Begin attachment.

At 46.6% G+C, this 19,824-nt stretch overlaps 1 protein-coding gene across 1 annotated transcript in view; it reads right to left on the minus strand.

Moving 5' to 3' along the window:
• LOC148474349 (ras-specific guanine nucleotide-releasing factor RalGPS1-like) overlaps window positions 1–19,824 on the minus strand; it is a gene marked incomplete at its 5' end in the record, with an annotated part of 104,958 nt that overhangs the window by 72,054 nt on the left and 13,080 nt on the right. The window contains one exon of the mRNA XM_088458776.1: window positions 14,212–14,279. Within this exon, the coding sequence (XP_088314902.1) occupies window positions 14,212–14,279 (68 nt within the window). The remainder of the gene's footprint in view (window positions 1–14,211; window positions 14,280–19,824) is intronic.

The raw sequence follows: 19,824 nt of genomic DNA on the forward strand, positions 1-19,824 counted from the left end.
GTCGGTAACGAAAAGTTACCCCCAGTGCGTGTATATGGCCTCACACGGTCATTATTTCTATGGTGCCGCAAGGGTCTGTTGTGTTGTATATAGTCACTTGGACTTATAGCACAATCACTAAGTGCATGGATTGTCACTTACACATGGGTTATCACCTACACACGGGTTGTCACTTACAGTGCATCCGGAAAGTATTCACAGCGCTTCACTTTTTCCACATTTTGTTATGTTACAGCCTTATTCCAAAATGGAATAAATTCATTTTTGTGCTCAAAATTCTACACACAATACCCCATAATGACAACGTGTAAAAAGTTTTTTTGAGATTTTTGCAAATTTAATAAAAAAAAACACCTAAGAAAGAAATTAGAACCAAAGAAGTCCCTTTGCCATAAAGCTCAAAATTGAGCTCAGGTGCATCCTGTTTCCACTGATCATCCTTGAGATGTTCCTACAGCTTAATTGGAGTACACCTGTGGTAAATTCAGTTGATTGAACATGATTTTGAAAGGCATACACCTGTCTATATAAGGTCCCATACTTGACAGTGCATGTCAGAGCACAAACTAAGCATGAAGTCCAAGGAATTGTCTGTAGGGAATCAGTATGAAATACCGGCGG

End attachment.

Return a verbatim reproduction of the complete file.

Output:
At 46.6% G+C, this 19,824-nt stretch overlaps 1 protein-coding gene across 1 annotated transcript in view; it reads right to left on the minus strand.

Moving 5' to 3' along the window:
• LOC148474349 (ras-specific guanine nucleotide-releasing factor RalGPS1-like) overlaps window positions 1–19,824 on the minus strand; it is a gene marked incomplete at its 5' end in the record, with an annotated part of 104,958 nt that overhangs the window by 72,054 nt on the left and 13,080 nt on the right. The window contains one exon of the mRNA XM_088458776.1: window positions 14,212–14,279. Within this exon, the coding sequence (XP_088314902.1) occupies window positions 14,212–14,279 (68 nt within the window). The remainder of the gene's footprint in view (window positions 1–14,211; window positions 14,280–19,824) is intronic.

The raw sequence follows: 19,824 nt of genomic DNA on the forward strand, positions 1-19,824 counted from the left end.
GTCGGTAACGAAAAGTTACCCCCAGTGCGTGTATATGGCCTCACACGGTCATTATTTCTATGGTGCCGCAAGGGTCTGTTGTGTTGTATATAGTCACTTGGACTTATAGCACAATCACTAAGTGCATGGATTGTCACTTACACATGGGTTATCACCTACACACGGGTTGTCACTTACAGTGCATCCGGAAAGTATTCACAGCGCTTCACTTTTTCCACATTTTGTTATGTTACAGCCTTATTCCAAAATGGAATAAATTCATTTTTGTGCTCAAAATTCTACACACAATACCCCATAATGACAACGTGTAAAAAGTTTTTTTGAGATTTTTGCAAATTTAATAAAAAAAAACACCTAAGAAAGAAATTAGAACCAAAGAAGTCCCTTTGCCATAAAGCTCAAAATTGAGCTCAGGTGCATCCTGTTTCCACTGATCATCCTTGAGATGTTCCTACAGCTTAATTGGAGTACACCTGTGGTAAATTCAGTTGATTGAACATGATTTTGAAAGGCATACACCTGTCTATATAAGGTCCCATACTTGACAGTGCATGTCAGAGCACAAACTAAGCATGAAGTCCAAGGAATTGTCTGTAGGGAATCAGTATGAAATACCGGCGG